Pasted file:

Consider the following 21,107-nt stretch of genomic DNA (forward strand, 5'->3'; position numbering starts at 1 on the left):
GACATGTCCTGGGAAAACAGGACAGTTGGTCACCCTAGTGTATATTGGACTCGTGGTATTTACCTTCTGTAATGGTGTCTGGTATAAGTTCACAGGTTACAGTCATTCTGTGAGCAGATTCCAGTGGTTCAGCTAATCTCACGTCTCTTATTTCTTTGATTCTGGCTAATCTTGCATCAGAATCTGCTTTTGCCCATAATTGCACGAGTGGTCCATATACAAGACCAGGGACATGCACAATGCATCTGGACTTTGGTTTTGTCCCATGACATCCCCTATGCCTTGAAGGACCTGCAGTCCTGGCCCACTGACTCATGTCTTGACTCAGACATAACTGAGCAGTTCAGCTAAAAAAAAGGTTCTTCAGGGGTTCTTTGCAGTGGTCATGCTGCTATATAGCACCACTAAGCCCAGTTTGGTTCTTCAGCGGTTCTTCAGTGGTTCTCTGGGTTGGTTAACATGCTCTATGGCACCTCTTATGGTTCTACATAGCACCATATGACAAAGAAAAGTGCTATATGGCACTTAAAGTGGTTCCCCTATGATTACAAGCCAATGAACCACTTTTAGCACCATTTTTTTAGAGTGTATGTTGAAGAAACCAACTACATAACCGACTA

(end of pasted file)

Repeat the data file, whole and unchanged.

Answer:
Consider the following 21,107-nt stretch of genomic DNA (forward strand, 5'->3'; position numbering starts at 1 on the left):
GACATGTCCTGGGAAAACAGGACAGTTGGTCACCCTAGTGTATATTGGACTCGTGGTATTTACCTTCTGTAATGGTGTCTGGTATAAGTTCACAGGTTACAGTCATTCTGTGAGCAGATTCCAGTGGTTCAGCTAATCTCACGTCTCTTATTTCTTTGATTCTGGCTAATCTTGCATCAGAATCTGCTTTTGCCCATAATTGCACGAGTGGTCCATATACAAGACCAGGGACATGCACAATGCATCTGGACTTTGGTTTTGTCCCATGACATCCCCTATGCCTTGAAGGACCTGCAGTCCTGGCCCACTGACTCATGTCTTGACTCAGACATAACTGAGCAGTTCAGCTAAAAAAAAGGTTCTTCAGGGGTTCTTTGCAGTGGTCATGCTGCTATATAGCACCACTAAGCCCAGTTTGGTTCTTCAGCGGTTCTTCAGTGGTTCTCTGGGTTGGTTAACATGCTCTATGGCACCTCTTATGGTTCTACATAGCACCATATGACAAAGAAAAGTGCTATATGGCACTTAAAGTGGTTCCCCTATGATTACAAGCCAATGAACCACTTTTAGCACCATTTTTTTAGAGTGTATGTTGAAGAAACCAACTACATAACCGACTA